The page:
Eventually a Canadian named Bass came to Northup's aid, risking his life to get a letter to Northup's family and friends in New York. They took the letter to a white man named Henry Northup, a relative of the man who had owned and freed Solomon's father. Henry Northup travelled to Louisiana in early 1853, where he was assisted by the local authorities, who offered their aid on the basis that the slave system depended on the "good faith" of distinguishing between free men and slaves - although there was not much good faith in chattel slavery. A more likely reason was that it was in the best interests of any free person in a slave country to protect the rights of other free people.
Solomon Northup was liberated, and the two Northup men (sharing a name only by virtue of the system they were engaged in fighting), travelled together to Washington, DC, where they tracked down the men who had sold Solomon into slavery and brought them to trial.
The slave traders said Solomon Northup had voluntarily sold himself into slavery. As defences went, this might not be convincing, but the argument was that Northup had agreed to engage in a scam with his "kidnappers": they would sell Northup into slavery, secure his release with his free papers, and then divide the proceeds.
The case was never argued in the nation's capital, however: Northup was unable to testify in court because he was black.
The trial made it into the newspapers, and reading countless such stories in the newspapers, an abolitionist teacher named Harriet Beecher Stowe began writing a novel, which she based in part on an 1849 slave narrative called The Life of Josiah Henson. In June 1851 the first instalment of Uncle Tom's Cabin appeared in The National Era, an abolitionist magazine. Readers were gripped, and when the book was published in 1852 its sales were spectacular: 20,000 copies in the first three weeks, 75,000 in the first three months, 305,000 in the first year. By 1857 Uncle Tom's Cabin was still selling 1,000 copies a week, and during the civil war the (probably apocryphal) story circulated that when president Abraham Lincoln met Stowe he greeted her by saying, "So this is the little lady who started this great war."
Uncle Tom's Cabin was calculated to appeal to the conflicted emotions of 19th-century Americans, making them feel the suffering and injustice of slavery, rather than offering philosophical or legal arguments against it. Stowe used the techniques of sentimental fiction to show the devastating effects of slavery on family life, charging that it was the Christian duty of every good woman in the nation to fight against it.
Unsurprisingly, Uncle Tom's Cabin was excoriated in the south as malicious propaganda; slavery advocates said theirs was a benign, paternalistic system. No one had ever heard of such viciousness as that shown, for example, by Stowe's villain, Simon Legree, who owned a cotton plantation in the Red River region of Louisiana. Determined to vindicate her depiction of slavery, Stowe published A Key to Uncle Tom's Cabin in 1853, in which she listed documentary sources that corroborated her account.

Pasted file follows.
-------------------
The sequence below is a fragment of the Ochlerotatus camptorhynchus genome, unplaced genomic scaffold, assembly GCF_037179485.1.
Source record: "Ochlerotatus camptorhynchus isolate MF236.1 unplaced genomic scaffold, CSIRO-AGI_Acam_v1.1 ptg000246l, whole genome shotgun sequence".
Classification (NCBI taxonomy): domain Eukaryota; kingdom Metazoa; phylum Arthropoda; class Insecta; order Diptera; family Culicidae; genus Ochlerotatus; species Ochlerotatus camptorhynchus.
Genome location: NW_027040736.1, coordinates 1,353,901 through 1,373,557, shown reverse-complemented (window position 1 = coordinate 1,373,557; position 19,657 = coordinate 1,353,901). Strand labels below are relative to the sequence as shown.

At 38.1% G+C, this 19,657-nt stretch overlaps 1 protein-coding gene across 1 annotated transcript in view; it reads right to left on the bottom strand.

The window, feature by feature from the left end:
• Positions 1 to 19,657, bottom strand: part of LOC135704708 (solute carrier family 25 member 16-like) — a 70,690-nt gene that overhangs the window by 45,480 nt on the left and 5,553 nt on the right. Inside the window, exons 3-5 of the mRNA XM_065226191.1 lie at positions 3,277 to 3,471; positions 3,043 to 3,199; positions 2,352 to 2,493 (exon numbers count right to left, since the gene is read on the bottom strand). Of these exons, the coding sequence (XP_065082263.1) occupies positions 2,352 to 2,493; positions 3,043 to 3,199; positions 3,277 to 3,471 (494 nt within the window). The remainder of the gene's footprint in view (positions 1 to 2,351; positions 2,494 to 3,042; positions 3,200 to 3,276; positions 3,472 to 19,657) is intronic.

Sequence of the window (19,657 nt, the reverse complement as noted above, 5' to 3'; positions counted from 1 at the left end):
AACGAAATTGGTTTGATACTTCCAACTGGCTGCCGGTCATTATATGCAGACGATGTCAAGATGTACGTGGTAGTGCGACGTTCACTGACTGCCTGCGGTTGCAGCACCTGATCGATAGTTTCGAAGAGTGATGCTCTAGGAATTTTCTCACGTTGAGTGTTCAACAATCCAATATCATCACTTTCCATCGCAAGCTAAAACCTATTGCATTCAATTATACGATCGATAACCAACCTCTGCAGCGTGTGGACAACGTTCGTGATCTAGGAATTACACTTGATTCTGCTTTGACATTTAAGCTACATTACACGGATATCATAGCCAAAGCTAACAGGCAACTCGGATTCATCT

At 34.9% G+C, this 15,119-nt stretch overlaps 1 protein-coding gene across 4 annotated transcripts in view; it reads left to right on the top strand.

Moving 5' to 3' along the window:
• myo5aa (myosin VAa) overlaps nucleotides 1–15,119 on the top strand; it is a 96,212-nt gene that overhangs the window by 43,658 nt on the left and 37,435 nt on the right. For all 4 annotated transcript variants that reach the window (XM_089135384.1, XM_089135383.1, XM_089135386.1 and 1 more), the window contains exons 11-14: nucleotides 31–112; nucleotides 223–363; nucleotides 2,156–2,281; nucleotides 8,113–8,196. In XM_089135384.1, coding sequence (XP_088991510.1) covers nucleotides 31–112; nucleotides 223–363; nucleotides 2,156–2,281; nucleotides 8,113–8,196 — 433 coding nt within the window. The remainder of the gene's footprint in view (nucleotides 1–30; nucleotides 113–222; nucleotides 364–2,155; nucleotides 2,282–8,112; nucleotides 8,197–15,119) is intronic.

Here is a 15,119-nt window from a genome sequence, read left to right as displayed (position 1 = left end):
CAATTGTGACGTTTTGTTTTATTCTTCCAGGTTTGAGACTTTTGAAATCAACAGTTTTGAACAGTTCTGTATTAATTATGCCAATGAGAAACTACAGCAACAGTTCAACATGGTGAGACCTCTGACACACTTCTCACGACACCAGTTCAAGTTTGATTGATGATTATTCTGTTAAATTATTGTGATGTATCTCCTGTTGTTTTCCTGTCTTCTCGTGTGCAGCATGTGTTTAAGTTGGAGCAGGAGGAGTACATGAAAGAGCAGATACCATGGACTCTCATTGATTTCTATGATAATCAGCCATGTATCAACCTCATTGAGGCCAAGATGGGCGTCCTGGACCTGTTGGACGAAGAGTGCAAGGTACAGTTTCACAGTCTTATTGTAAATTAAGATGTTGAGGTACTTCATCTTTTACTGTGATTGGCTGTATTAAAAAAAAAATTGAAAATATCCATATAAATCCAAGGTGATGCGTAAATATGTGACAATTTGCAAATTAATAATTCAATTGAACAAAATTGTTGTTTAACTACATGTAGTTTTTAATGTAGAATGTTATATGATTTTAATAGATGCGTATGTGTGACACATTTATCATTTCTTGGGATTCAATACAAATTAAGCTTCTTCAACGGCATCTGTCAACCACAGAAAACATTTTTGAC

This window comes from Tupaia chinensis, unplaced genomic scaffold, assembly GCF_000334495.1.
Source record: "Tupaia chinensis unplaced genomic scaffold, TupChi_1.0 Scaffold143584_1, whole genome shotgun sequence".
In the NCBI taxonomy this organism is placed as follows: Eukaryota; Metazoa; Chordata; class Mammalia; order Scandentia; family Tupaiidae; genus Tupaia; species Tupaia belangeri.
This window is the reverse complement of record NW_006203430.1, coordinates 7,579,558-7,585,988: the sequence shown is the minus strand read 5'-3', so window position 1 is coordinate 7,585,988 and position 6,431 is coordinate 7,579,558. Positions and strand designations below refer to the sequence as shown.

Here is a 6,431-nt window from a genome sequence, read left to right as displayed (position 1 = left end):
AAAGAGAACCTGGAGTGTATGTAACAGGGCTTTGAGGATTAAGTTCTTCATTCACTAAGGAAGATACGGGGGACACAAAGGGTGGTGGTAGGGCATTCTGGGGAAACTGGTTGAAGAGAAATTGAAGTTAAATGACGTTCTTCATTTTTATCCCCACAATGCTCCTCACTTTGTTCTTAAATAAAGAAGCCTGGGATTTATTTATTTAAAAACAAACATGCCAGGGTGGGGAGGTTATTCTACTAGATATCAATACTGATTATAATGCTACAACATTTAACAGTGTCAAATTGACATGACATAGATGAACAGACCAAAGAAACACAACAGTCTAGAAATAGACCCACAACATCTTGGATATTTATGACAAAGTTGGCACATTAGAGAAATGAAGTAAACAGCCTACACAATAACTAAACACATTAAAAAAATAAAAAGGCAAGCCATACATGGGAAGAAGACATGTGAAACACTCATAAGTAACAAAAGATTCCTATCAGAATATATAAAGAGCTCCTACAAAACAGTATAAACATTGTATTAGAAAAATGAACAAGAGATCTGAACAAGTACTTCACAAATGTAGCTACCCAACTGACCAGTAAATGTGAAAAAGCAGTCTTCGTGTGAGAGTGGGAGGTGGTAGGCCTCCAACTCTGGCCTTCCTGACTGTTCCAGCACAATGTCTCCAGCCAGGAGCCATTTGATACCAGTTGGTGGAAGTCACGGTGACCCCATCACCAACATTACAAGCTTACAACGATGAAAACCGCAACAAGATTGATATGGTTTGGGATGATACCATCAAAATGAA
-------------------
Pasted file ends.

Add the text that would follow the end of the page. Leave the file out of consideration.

One slave she contacted was the runaway Jacobs, who had been giving abolitionist speeches in the northeast; instead of letting Stowe tell her story, Jacobs decided to write her own, which was published in 1861, titled Incidents in the Life of a Slave Girl. An account Stowe did use in her Key was the story of Northup, which she had read about in The New York Times, and whose experience on a plantation near the Red River closely resembled her portrait of life on Legree's fictional plantation.
That same year, Northup and Wilson, a white lawyer and aspiring author, published Twelve Years a Slave, which was dedicated to Stowe and marketed as "another Key to Uncle Tom's Cabin". It was a huge success, selling 30,000 copies in its first two years.
Over the years, Northup's book fell into obscurity; when slave narratives began to enter the US curriculum in the 1980s, they were generally represented by those of Douglass and Jacobs, both self-authored and stylistically superior to Northup's ghost-written account.
Northup's account was verified by Sue Eakin, a historian who recovered his story. Twelve years old when she discovered a copy of Northup's narrative in a local plantation in 1930, Eakin was intrigued to find that it described the area in which she lived.
Six years later, as a student at Louisiana State University, she found a copy of the book in a local bookstore. The owner sold it to her for 25 cents, telling her it was worthless: "There ain't nothing to that old book. Pure fiction."
Eakin would devote her life, she later said, to proving him wrong.
Guardian News & Media